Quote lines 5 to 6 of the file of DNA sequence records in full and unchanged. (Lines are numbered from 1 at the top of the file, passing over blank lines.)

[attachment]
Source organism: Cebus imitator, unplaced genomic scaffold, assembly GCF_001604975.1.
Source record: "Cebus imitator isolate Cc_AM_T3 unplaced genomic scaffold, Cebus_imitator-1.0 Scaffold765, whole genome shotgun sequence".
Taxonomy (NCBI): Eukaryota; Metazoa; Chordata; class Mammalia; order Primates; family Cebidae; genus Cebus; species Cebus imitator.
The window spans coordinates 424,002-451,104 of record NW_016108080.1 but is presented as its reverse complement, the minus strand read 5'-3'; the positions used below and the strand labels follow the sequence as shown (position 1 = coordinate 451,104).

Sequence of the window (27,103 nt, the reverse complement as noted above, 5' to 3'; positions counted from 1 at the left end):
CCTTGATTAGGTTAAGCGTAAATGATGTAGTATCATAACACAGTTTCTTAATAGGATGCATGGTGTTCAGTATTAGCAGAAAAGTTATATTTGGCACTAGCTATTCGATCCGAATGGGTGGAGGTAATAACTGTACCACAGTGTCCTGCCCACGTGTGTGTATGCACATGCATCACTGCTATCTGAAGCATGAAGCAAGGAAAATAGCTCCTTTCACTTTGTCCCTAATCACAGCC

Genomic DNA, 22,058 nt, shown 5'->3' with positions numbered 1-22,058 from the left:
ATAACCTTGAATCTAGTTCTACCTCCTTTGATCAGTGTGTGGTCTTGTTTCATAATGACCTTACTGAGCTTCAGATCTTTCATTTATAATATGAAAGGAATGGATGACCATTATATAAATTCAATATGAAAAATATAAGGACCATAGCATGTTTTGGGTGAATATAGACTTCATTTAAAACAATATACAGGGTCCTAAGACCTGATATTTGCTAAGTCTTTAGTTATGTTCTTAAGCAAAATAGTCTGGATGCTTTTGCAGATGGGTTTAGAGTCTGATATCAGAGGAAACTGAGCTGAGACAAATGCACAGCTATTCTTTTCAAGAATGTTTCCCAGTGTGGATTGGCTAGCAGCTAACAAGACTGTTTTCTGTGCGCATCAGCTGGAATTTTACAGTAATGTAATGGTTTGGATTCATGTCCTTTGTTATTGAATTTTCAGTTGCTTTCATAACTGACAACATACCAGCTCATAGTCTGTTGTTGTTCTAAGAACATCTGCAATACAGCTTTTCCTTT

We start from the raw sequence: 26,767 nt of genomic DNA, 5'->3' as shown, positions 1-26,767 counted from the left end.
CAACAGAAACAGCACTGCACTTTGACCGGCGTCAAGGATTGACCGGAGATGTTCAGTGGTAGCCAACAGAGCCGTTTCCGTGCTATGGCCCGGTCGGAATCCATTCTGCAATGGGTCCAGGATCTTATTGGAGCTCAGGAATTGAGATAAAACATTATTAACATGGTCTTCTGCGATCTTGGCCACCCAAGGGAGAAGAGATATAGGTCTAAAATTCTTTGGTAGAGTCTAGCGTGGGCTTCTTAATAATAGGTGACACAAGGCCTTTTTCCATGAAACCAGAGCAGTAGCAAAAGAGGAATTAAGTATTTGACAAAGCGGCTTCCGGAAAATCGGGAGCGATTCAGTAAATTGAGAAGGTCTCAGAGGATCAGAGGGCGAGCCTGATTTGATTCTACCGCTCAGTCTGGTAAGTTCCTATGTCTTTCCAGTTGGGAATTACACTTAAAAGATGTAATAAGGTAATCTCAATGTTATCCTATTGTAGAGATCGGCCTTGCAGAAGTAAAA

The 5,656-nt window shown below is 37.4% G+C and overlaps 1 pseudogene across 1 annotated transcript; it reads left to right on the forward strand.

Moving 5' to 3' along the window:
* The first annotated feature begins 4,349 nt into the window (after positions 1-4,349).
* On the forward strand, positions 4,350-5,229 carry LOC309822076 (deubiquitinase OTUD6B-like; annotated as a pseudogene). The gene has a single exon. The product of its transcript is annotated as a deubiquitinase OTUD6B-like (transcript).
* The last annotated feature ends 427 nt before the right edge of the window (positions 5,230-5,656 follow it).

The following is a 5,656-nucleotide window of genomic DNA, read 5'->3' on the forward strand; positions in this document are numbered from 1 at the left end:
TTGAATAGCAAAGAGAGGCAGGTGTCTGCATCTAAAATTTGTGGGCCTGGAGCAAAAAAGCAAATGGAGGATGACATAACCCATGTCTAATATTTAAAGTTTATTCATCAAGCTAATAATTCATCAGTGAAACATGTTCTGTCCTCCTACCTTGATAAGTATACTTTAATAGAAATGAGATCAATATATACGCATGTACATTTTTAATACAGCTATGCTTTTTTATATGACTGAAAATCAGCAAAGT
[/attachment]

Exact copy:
Sequence of the window (27,103 nt, the reverse complement as noted above, 5' to 3'; positions counted from 1 at the left end):
CCTTGATTAGGTTAAGCGTAAATGATGTAGTATCATAACACAGTTTCTTAATAGGATGCATGGTGTTCAGTATTAGCAGAAAAGTTATATTTGGCACTAGCTATTCGATCCGAATGGGTGGAGGTAATAACTGTACCACAGTGTCCTGCCCACGTGTGTGTATGCACATGCATCACTGCTATCTGAAGCATGAAGCAAGGAAAATAGCTCCTTTCACTTTGTCCCTAATCACAGCC